No 1-3$ million lathes or machining centers, but lots of lesser CNC stuff. A good place to learn the basics to get an entry level job. A large percentage of the students here are on the GI bill, with tuition in the range of 100$-125$/credit hour, with a select few higher. Good value.

    Here is a link that lists all of the certificates available in the different departments. Included are all 6 locations where Yavapai College operates, not just CTEC.

    I will add that Yavapai County is large in land area (8,128 square miles), and of limited population ( 236,209). We are very fortunate to have this asset here.

  5. Raymondshaw,
    Yes to everything, especially the fortunate part.

    I probably overstated things. I still use some of the things I learned in Shop class in Junior High more years ago than I really want to think about. There is room to teach the basics in a classroom setting.

    Even a decent manual lathe costs $10,000+ with tools and material on top. There’s a lot of difference between making “a” part and producing hundreds or thousands.

    There were lots of entry level jobs in a machine shop, things like running a drill press or sawing blanks out of longer pieces of stock or even cleaning machines. It’s been a long time since I was in a real machine shop except as a customer and some of the simpler jobs have probably been automated out of existence.

    Still, the most important thing the schools can do to prepare their students for trade jobs is to make sure they are fluent readers and proficient in math. That they know when and how often to come to work and pay attention once there. All the things they were supposed to be teaching them all along for success in anything from collecting trash to rocket science that seems to have been lost along the way.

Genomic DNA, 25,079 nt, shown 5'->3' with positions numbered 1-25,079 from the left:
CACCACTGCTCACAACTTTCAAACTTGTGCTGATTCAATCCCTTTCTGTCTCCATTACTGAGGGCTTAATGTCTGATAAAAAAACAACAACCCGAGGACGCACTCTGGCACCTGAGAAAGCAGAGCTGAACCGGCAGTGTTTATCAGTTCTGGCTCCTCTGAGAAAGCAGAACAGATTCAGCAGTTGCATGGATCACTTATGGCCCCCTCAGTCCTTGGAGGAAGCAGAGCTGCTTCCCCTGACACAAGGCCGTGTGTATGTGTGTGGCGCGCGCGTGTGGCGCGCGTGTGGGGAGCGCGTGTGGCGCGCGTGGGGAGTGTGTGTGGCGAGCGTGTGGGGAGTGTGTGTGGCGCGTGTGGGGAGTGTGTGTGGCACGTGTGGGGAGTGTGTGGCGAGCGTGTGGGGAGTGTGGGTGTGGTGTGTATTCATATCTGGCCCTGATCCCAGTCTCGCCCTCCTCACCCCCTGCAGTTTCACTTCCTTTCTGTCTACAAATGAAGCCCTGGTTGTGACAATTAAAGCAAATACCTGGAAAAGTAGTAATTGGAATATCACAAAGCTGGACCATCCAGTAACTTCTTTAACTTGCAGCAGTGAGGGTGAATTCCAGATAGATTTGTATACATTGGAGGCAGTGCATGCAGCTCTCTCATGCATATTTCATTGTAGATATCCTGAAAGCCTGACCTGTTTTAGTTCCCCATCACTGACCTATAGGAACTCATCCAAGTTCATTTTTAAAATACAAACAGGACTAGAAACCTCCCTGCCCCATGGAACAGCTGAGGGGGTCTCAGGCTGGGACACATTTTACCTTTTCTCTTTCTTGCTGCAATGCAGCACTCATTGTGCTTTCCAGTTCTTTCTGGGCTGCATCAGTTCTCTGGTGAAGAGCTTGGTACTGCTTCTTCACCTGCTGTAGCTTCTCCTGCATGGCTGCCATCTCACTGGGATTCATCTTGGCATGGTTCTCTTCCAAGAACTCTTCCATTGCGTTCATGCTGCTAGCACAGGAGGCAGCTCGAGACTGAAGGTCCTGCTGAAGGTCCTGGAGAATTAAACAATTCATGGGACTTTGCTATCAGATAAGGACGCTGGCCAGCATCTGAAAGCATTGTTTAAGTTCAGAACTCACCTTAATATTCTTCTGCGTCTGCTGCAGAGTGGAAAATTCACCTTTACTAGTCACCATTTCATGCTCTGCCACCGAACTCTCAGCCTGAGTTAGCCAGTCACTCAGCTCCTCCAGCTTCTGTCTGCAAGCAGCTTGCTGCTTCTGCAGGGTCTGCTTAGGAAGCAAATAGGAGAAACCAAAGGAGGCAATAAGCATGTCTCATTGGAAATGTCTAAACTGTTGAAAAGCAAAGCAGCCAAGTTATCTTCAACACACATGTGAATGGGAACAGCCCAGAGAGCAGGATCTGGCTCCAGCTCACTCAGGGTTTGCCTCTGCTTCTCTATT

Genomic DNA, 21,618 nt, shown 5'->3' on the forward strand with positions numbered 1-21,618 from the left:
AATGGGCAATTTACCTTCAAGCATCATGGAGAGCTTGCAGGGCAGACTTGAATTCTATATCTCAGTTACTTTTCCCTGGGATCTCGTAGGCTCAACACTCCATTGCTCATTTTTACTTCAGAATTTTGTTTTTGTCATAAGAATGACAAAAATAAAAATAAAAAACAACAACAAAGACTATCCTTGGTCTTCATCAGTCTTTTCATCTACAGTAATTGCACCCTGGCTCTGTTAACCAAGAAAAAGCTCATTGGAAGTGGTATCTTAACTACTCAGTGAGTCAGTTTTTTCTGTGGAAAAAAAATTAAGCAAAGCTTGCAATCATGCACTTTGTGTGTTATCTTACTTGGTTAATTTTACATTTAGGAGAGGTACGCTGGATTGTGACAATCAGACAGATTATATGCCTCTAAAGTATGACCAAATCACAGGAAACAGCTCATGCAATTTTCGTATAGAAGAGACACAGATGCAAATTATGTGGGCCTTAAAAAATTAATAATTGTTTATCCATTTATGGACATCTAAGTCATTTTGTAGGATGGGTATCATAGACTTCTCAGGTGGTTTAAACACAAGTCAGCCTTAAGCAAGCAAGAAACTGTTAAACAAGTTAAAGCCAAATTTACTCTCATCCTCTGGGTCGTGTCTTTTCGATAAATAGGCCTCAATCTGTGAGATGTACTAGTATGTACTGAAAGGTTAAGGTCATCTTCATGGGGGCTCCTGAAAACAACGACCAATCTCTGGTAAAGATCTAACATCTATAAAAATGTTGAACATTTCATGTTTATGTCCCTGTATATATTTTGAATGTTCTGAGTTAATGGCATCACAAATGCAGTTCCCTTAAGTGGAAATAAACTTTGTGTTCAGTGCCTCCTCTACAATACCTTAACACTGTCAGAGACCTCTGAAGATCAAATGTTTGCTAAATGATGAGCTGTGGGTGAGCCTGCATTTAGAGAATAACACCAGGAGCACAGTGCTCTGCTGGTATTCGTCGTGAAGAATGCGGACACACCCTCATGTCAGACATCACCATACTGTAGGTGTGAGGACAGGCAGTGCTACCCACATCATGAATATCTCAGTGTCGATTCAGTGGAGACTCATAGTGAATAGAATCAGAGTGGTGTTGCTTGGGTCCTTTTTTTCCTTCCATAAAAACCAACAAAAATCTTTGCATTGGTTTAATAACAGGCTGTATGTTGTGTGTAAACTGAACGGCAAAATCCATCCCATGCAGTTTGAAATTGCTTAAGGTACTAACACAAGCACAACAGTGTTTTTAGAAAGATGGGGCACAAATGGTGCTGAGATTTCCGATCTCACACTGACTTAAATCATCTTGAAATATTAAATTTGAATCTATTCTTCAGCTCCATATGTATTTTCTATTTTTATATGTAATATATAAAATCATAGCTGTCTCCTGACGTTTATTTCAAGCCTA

6. MCS…”Still, the most important thing the schools can do to prepare their students for trade jobs is to make sure they are fluent readers and proficient in math. That they know when and how often to come to work and pay attention once there.”

    And that’s what will limit the number of people able to benefit from even the most-effective skills training program. I’ve talked to a carpenter who said new guys had trouble learning to read a ruler because they never learned fractional arithmetic, and a machinist who said new people had a problem learning to use a micrometer, because they didn’t understand decimals.

    There’s only so much a job-training program can do to make up for what the schools should have been doing over 12 or more years. Still, there are surely millions of people who can benefit from good skills-development programs, especially when those programs are closely linked to actual employers.

Comments are closed.